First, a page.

Just as it voted to repeal healthcare reform without first holding hearings, the new Republican majority in the House is rushing to repeal the system of public financing of presidential campaigns. The vote, scheduled for Wednesday, is designed to show that Republicans are serious about cutting government spending. Public financing does deserve another legislative look 35 years after it was first used to diminish candidates' reliance on large donors and special-interest groups, but it shouldn't be the victim of a stampede.
Currently, presidential candidates are eligible for public funds to pay for their campaigns in exchange for an agreement to abide by spending limits. As several campaign reform groups pointed out in a letter to members of the House, every Republican presidential nominee from 1976 to 2008 used the public financing system to fund his general election campaign, as did every Democratic nominee except Barack Obama.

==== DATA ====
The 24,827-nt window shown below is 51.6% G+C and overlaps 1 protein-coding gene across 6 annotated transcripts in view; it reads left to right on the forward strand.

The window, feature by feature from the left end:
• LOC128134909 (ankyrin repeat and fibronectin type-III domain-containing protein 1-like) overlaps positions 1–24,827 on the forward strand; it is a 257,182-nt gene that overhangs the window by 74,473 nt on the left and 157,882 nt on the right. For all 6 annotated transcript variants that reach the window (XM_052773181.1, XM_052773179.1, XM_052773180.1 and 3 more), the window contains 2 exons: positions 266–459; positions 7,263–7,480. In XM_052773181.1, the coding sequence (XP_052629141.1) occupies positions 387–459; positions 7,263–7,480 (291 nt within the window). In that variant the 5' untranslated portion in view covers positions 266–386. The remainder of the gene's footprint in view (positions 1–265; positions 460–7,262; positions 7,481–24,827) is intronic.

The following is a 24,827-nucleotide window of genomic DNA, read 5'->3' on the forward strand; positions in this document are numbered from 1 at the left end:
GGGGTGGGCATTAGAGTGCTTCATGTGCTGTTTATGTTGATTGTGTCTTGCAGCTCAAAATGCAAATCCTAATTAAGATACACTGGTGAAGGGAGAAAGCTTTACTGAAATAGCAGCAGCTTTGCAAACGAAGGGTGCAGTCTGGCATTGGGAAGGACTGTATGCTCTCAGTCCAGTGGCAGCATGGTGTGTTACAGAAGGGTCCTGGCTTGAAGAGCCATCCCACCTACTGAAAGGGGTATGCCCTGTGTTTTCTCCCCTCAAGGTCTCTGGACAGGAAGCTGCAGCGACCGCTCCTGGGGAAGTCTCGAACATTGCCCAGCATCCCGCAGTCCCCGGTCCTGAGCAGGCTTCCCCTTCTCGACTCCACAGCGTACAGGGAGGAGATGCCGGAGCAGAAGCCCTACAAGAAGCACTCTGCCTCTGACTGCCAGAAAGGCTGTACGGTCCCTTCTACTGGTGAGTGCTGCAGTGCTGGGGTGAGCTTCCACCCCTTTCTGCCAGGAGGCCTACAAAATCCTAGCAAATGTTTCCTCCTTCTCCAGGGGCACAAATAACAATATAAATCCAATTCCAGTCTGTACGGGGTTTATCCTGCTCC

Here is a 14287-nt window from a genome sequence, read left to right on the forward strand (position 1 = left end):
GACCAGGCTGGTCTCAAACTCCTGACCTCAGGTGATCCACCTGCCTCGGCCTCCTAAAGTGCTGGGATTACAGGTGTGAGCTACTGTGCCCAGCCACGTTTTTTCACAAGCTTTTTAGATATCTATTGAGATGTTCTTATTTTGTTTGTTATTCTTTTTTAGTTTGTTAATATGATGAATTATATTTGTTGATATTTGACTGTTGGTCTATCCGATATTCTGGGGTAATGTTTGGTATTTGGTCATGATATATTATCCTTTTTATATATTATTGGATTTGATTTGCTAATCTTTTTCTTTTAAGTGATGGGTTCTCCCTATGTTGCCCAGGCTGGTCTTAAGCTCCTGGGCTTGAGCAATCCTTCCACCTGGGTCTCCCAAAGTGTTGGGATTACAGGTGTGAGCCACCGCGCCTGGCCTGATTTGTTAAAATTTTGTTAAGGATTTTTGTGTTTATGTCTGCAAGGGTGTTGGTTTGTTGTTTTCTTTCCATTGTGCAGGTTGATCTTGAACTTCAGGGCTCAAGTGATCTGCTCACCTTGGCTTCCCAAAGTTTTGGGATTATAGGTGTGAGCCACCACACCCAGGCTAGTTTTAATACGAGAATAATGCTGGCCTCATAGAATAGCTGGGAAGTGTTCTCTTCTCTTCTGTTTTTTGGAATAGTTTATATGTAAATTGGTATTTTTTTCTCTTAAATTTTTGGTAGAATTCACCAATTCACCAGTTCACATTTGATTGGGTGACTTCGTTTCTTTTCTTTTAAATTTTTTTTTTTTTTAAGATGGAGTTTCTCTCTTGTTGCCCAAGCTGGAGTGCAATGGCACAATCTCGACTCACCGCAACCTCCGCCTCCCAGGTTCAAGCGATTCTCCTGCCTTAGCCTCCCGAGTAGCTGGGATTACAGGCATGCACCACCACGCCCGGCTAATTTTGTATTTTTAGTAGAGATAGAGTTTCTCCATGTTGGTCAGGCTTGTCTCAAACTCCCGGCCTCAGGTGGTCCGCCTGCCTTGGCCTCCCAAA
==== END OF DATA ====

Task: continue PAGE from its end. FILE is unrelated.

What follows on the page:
They also argued that public financing has served to increase the number of viable candidates and to promote competition. They cited the example of Ronald Reagan, who "was able to capitalize on his small-donor fundraising capacity to accrue substantial sums of public money." Reagan wasn't the only candidate to leverage private contributions to obtain public funding — and visibility.